Pupils' spiritual, moral, social and cultural development is excellent. Pupils have a love for learning and attend regularly, because work is interesting. Their impressive sense of teamwork, enjoyment of each other's achievements and commitment to the school's way of life all mean that they develop into mature young people. Pupils have a good understanding of being healthy and safe, which teachers develop in a wide variety of ways, such as through the 'eco' council. Displays of pupils' work are excellent and reflect the care adults have for the environment in which pupils work. Pupils have a very strong sense of belonging and commitment to the school and wider community. Older pupils routinely help younger ones in the playground, such as by organising games for them. There are many community based projects, not least the exciting link with a French village school near Le Mans.
Quality of provision
Teaching and learning
The good teaching and learning result in pupils' above average standards of work and good progress. Lesson planning is typically precise, recording what pupils will learn by the end of each lesson. The school groups pupils according to their capabilities for some lessons. This arrangement is often successful because work is well matched to pupils' abilities. The teaching of pupils with learning difficulties and disabilities is good and many reach national standards in their work. The school makes good use of experienced teaching assistants and part time teachers to release class teachers to carry out other duties. The school makes good provision for French and team games in this way.
Lessons are usually lively and make pupils think hard, such as in an outstanding 'circle time' discussion in Year 5, where pupils evaluated last year's peer mentoring system very maturely. Many lessons are fun and pupils' enjoyment means that they are all the more prepared to learn enthusiastically. Teachers give pupils opportunities to work together in paired 'talking partnerships,' which help to stimulate their imagination and improve the quality of their work. In a small proportion of lessons, planning does not take enough account of pupils' wide range of abilities. This means that some find the work too easy or difficult, which reduces their rate of progress. This is an area for the school to monitor further.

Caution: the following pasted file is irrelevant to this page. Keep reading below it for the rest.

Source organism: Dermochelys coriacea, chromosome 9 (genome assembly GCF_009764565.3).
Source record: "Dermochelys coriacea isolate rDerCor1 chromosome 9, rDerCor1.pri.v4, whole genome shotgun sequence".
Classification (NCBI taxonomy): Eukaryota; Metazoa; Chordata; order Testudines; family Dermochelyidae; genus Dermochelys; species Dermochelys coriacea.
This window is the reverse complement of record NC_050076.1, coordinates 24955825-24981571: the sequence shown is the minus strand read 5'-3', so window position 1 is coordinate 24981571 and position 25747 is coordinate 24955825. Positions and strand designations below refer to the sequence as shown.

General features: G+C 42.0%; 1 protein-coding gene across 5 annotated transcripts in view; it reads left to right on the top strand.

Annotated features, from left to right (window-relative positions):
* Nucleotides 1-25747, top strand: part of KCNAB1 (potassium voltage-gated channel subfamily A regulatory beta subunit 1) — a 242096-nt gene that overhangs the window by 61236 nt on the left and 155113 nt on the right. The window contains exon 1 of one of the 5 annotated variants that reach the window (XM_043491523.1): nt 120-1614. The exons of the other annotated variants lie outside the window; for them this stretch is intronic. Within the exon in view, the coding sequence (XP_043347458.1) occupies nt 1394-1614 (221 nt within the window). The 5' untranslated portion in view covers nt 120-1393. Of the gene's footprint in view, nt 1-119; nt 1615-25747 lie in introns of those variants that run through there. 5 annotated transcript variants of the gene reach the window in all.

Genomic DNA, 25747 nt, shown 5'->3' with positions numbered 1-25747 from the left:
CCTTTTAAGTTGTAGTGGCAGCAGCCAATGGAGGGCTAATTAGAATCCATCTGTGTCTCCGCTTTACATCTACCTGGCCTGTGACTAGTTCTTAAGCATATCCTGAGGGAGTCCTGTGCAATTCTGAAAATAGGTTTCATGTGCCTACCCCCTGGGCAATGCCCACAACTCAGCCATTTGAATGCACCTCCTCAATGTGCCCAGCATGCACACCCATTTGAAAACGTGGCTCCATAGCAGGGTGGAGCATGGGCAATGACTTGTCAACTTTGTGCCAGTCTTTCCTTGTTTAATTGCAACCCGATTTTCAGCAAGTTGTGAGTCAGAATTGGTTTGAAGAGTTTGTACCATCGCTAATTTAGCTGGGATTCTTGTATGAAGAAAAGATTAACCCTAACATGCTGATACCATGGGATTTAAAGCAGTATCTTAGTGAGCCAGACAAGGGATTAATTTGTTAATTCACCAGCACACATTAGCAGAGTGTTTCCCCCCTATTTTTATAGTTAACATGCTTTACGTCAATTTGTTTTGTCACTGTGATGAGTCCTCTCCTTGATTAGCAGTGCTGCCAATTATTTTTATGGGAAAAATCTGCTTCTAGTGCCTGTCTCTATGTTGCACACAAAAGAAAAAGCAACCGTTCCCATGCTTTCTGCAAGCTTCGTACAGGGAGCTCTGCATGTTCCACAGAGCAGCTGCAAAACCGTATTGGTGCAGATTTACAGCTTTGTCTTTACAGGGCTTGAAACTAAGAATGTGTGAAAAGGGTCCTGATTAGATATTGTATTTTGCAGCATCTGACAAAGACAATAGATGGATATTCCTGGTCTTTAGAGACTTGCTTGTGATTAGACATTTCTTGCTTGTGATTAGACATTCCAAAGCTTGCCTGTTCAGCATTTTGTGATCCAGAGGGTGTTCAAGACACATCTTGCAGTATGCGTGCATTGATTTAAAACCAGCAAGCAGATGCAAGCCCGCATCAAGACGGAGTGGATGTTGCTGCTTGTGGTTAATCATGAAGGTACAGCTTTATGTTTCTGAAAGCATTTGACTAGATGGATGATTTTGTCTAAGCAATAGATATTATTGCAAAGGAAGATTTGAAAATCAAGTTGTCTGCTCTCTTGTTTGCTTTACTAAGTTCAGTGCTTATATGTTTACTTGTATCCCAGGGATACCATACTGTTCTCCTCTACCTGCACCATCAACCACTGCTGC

Curriculum and other activities
The excellent curriculum is highly motivating for pupils and supports their outstanding personal development. The very wide range of work and activities, often based on real life examples, provides all pupils with opportunities to develop many interests and skills that they will need in future. The extensive provision for literacy and numeracy has led to pupils' consistent good performances year on year. An exceptionally wide choice of extra curricular sports promotes pupils' good health and ensures pupils derive great enjoyment from school. Art, drama and music feature strongly in much that pupils do. Pupils take part in an impressive range of projects, competitions and school based clubs in the arts. More than half the pupils sing in the school's choir. The school has worked closely with the neighbouring infant school on an excellent joint creative arts project for pupils in Years 2 and 3. On one occasion, pupils used the seaside as inspiration for high quality poetry, collages, clay tile designs, watercolour pictures, papier mache shells and studies of bird life.
Care, guidance and support
Adults are skilled in sustaining the quality of pupils' work and their excellent personal development. Pupils are continually encouraged to think about their learning and how successful they are. Individuals have a good understanding of what they do well and where they need to improve because teachers take the time to tell them. The school recognises that there is more work to do, for example, in pupils' having more time to review and assess each other's work.
Teachers ensure that when pupils transfer to and from the school that they are extremely well cared for and that their worries are addressed. The school rightly prides itself in the provision it makes for pupils with learning difficulties and disabilities. Pupils with statements of their special educational need are very well included in all the school does and make good progress with their work and socially. The school complies with government guidelines to ensure pupils' safety and that all pupils are protected.
Leadership and management
The headteacher's very strong leadership coupled with subject leaders' good expertise ensure that standards have remained above average in English, mathematics and science. The headteacher has a collaborative approach to leadership, and there is a strong sense of everyone working in the same positive direction. This approach extends to parents. Part of the reason why standards are good is that the school encourages and receives strong support from home and pupils complete homework tasks enthusiastically. Governors provide a good level of challenge and serve the school well. Regular audits of how well subjects are organised help the school to improve. There are occasions when written feedback to teachers about lessons seen is not focussed closely enough on points to help them to improve.
The school deserves its high reputation in the community. It has exceptional links with the local network of schools. A series of joint projects, such as meetings to agree standards and levels of pupils' work, have helped teachers be sure that their assessments are accurate.